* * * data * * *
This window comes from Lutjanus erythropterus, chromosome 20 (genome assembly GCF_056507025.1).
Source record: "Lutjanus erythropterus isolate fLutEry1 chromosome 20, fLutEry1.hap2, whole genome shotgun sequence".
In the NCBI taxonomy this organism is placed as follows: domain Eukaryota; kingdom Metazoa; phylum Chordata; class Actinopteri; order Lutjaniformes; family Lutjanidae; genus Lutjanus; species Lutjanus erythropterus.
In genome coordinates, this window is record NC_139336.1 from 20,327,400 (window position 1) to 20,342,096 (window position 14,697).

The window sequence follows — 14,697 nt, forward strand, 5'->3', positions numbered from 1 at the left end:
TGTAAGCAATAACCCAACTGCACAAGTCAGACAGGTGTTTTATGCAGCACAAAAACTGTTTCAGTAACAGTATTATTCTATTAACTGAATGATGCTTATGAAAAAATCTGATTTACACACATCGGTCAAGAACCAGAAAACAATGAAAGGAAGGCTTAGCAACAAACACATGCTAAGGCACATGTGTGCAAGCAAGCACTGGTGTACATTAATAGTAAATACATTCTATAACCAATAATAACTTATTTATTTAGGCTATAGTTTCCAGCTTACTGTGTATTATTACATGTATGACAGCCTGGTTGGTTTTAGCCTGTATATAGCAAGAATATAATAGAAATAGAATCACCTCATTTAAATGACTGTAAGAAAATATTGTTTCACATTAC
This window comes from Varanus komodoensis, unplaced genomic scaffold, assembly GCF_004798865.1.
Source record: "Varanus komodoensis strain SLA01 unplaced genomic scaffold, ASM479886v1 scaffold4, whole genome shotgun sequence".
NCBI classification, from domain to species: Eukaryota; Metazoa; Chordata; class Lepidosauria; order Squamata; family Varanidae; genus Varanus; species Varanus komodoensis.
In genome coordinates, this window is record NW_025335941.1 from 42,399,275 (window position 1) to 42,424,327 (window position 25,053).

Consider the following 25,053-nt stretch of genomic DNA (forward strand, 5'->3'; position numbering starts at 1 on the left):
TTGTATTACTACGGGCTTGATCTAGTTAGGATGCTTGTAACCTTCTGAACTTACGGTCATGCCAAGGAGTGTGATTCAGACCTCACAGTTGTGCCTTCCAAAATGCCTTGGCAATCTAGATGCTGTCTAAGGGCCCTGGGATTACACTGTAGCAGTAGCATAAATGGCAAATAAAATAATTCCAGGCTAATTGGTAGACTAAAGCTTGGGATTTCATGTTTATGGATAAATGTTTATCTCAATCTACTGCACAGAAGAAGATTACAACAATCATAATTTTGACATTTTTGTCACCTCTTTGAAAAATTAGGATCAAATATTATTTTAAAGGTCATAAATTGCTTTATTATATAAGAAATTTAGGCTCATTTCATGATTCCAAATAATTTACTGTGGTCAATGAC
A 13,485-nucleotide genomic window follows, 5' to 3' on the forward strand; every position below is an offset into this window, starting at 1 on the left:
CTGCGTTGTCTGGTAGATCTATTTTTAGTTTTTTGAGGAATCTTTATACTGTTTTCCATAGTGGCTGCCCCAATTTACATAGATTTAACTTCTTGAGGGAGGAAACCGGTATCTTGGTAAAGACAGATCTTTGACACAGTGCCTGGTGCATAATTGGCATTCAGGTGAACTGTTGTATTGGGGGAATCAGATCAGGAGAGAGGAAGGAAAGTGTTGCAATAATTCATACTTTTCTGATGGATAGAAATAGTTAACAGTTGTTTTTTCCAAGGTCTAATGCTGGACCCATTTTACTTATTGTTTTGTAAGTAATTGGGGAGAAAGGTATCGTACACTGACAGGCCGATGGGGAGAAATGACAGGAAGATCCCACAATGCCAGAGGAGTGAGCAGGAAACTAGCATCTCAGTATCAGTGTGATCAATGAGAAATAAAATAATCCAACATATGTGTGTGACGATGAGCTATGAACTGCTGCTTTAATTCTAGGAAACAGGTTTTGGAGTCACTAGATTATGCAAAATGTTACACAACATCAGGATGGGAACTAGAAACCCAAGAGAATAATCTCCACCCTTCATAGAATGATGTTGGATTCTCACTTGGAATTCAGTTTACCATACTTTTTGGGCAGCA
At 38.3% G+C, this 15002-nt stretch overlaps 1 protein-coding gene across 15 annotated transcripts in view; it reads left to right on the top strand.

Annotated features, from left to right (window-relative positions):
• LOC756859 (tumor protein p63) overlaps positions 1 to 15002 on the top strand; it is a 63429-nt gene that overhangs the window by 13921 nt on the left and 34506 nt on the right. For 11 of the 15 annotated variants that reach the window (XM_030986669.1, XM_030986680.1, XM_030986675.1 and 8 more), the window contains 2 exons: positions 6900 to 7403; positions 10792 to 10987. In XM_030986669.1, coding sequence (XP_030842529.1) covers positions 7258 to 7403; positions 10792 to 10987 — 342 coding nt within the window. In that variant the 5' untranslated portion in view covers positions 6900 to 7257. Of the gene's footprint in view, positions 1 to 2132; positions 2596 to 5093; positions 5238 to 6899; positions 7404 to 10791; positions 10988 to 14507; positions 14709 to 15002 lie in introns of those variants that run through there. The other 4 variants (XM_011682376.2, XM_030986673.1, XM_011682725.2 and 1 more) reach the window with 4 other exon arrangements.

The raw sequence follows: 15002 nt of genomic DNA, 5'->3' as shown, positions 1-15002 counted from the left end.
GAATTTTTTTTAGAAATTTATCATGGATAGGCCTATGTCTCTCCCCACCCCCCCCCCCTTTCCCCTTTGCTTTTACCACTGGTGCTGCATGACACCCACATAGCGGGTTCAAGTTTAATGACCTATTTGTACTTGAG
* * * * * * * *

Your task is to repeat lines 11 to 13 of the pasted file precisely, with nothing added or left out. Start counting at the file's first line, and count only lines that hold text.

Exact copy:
Consider the following 25,053-nt stretch of genomic DNA (forward strand, 5'->3'; position numbering starts at 1 on the left):
TTGTATTACTACGGGCTTGATCTAGTTAGGATGCTTGTAACCTTCTGAACTTACGGTCATGCCAAGGAGTGTGATTCAGACCTCACAGTTGTGCCTTCCAAAATGCCTTGGCAATCTAGATGCTGTCTAAGGGCCCTGGGATTACACTGTAGCAGTAGCATAAATGGCAAATAAAATAATTCCAGGCTAATTGGTAGACTAAAGCTTGGGATTTCATGTTTATGGATAAATGTTTATCTCAATCTACTGCACAGAAGAAGATTACAACAATCATAATTTTGACATTTTTGTCACCTCTTTGAAAAATTAGGATCAAATATTATTTTAAAGGTCATAAATTGCTTTATTATATAAGAAATTTAGGCTCATTTCATGATTCCAAATAATTTACTGTGGTCAATGAC
A 13,485-nucleotide genomic window follows, 5' to 3' on the forward strand; every position below is an offset into this window, starting at 1 on the left: